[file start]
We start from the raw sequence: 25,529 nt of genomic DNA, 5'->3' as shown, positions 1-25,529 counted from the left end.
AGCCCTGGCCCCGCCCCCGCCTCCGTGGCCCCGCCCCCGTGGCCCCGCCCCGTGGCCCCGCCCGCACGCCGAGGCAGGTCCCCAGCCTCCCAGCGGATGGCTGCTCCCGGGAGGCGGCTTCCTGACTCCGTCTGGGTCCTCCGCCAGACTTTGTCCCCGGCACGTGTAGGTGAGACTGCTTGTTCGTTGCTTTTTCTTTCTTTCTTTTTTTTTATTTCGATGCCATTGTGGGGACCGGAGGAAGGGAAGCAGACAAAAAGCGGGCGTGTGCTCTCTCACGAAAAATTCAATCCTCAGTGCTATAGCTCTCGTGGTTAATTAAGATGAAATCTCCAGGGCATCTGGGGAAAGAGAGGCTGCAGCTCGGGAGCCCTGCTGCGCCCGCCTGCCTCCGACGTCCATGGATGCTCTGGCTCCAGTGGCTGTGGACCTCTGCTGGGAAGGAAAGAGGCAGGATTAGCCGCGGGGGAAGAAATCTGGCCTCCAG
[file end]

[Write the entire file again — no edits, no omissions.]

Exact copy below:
We start from the raw sequence: 25,529 nt of genomic DNA, 5'->3' as shown, positions 1-25,529 counted from the left end.
AGCCCTGGCCCCGCCCCCGCCTCCGTGGCCCCGCCCCCGTGGCCCCGCCCCGTGGCCCCGCCCGCACGCCGAGGCAGGTCCCCAGCCTCCCAGCGGATGGCTGCTCCCGGGAGGCGGCTTCCTGACTCCGTCTGGGTCCTCCGCCAGACTTTGTCCCCGGCACGTGTAGGTGAGACTGCTTGTTCGTTGCTTTTTCTTTCTTTCTTTTTTTTTATTTCGATGCCATTGTGGGGACCGGAGGAAGGGAAGCAGACAAAAAGCGGGCGTGTGCTCTCTCACGAAAAATTCAATCCTCAGTGCTATAGCTCTCGTGGTTAATTAAGATGAAATCTCCAGGGCATCTGGGGAAAGAGAGGCTGCAGCTCGGGAGCCCTGCTGCGCCCGCCTGCCTCCGACGTCCATGGATGCTCTGGCTCCAGTGGCTGTGGACCTCTGCTGGGAAGGAAAGAGGCAGGATTAGCCGCGGGGGAAGAAATCTGGCCTCCAG